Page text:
Andrew L. Wooten, a safety adviser for the National Association of Realtors, died Tuesday after being caught in a rip current and drowning while swimming in the ocean off of Cozumel, Mexico. He was 50 years old.
Wooten, a certified crime prevention practitioner and president of safety training company Safety Awareness Firearms Education (SAFE), had worked with real estate professionals for more than 25 years and partnered with NAR as a safety trainer.
He was serving as an instructor for a real estate continuing education Seminar at Sea with Flamingo Travel sponsored by Emerald Coast Association of Realtors when he died, according to Robin Church, business manager at Jacksonville, Fla.-based SAFE.
"During one of their days in port, Andrew was swimming in some rough seas when he was caught in a rip current. He could not get out and drowned," Church said.
Church said Wooten was one of the most amazing people she had ever known.
"He was a mentor, teacher and innovator. But most of all he was an inspiration and friend to everyone he ever met. His smile could light up a room and his laughter could warm any heart," she said.
"And although I know he is in a better place where he can truly be an angel watching over us all, his early departure from this world leaves a hole in so many of us. I've heard so many say he was bigger than life and he truly was. He will never be forgotten."
He is survived by his wife, Audrey; his daughter, Jessica Walker; and countless friends and family, she said.
Wooten provided insight for a series of Inman News articles on real estate agent safety in summer 2011.
He was a certified firearms instructor and a multi-black belt in judo, jiu-jitsu, taekwondo and aikido. But, he told Inman News, "I truly believe your best weapon is yourself: your mind, your voice, your body."
At the time, he said he'd learned 80 percent of what he taught from in-depth interviews he'd conducted with state and federal prisoners and with rape and assault survivors.
"Ninety-nine percent of all my survivors all say the same thing: 'Andrew, I knew something wasn't right. When I was doing the open house that little voice (said something was wrong). I didn't feel good. But I ignored it and look at what happened,'" Wooten said.
"Listen to yourself, trust yourself. Unfortunately, the little voice you get may be the only warning sign you get. If it says something's not right, get out."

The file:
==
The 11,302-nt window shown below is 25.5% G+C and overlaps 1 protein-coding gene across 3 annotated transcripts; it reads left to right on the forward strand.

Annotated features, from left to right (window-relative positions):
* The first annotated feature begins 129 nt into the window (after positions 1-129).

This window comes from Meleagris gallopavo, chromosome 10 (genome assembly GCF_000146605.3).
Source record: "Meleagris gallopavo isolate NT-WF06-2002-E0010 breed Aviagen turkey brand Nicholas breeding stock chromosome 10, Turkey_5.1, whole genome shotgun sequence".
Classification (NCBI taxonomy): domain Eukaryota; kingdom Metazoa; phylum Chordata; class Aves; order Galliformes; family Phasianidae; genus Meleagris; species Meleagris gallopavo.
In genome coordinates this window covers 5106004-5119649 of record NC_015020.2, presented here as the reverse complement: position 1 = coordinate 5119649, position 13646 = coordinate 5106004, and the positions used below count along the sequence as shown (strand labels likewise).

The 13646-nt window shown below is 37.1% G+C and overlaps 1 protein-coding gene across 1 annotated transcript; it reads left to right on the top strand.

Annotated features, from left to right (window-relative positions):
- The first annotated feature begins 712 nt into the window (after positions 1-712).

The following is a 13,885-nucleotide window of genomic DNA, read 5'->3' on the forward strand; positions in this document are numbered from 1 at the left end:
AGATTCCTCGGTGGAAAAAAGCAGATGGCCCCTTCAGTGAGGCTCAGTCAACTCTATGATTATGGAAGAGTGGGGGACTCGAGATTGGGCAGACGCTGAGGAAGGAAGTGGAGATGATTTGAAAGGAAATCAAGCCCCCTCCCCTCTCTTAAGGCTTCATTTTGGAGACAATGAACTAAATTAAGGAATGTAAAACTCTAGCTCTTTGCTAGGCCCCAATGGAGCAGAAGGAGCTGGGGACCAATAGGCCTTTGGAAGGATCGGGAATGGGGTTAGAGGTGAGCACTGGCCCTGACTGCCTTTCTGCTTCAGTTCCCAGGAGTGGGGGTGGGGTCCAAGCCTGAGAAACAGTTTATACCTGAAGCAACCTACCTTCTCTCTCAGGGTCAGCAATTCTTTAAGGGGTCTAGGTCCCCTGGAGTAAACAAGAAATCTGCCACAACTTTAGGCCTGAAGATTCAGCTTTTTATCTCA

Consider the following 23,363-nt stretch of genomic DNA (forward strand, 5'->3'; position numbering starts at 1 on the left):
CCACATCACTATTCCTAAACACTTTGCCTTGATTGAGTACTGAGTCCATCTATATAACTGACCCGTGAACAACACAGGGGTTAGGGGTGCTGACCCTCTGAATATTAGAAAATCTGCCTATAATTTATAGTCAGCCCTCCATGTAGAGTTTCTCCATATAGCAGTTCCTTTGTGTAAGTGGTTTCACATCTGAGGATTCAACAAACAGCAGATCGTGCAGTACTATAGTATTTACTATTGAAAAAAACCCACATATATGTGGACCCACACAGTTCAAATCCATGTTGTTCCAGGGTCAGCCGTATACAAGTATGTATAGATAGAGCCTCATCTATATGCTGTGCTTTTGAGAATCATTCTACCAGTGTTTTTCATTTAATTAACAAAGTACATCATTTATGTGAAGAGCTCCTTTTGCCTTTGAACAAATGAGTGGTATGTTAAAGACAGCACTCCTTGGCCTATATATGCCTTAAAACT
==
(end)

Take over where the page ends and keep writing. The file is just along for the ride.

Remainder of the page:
He wasn't about "doom and gloom," but rather teaching real estate professionals how to live, work, and play more safely, he said.
The bulk of his customers were real estate associations and large brokerages. Many real estate pros who had seen him speak mourned him upon news of his death.
Bernice Ross, CEO of RealEstateCoach.com and an Inman News columnist, said real estate had lost one of its most talented speakers and trainers in Wooten.
"I first met Andrew at the RAPDD (Realtor Association Professional Development Directors) conference in Wichita four years ago," Ross said. "I was immediately taken with his big smile, welcoming demeanor, and his passion about keeping every Realtor in this country safe."
She said Wooten was "also an inspiration for those of us on the speaking and training side of the business. He was a gifted presenter who always gave his best. We are all deeply saddened that his journey ended way too soon."
In a Facebook post, real estate educator Cheryl Knowlton said Wooten was someone she greatly admired and respected.
"My heart is broken in half and the world is not the same," Knowlton said, calling Wooten's unexpected death a "Stunning reminder that our days are numbered. Love and prayers to Andrew's family and friends."
Also on Facebook, Craig Grant, owner and CEO at The Real Estate Technology Institute, said, "You will be truly missed by so many as you were always there for everyone in need and one of the best people I have ever met. I will miss my partner in crime, conventions will never be the same without him."
The Real Estate Educators Association posted, "Andrew was a very special, kind man who cared about everyone that he touched" and had a "ready smile and willing hand to help and the biggest heart. He will be sorely missed."
Diane V. Moss, a Realtor at Better Homes and Gardens Real Estate Gary Greene posted, "He was kind and gentle for such a big guy. I wanted him to come to Houston to teach the Realtors here. But I will pass on what he taught me. Such a loss."
Gena Kallam Gremaux, a Re/Max agent in Great Falls, Mont., said she was lucky to have met him after a tragic event happened to her while showing a home. "He sacrificed time away from his family to talk to my colleagues about how to stay safe and cope with what happened here. I got to meet him one on ... one and every day I use what he taught me to do my job and do it safe!" she posted.
"He helped me move on from that event and I for one am very thankful he shared his knowledge with others. He made a difference in my life!"
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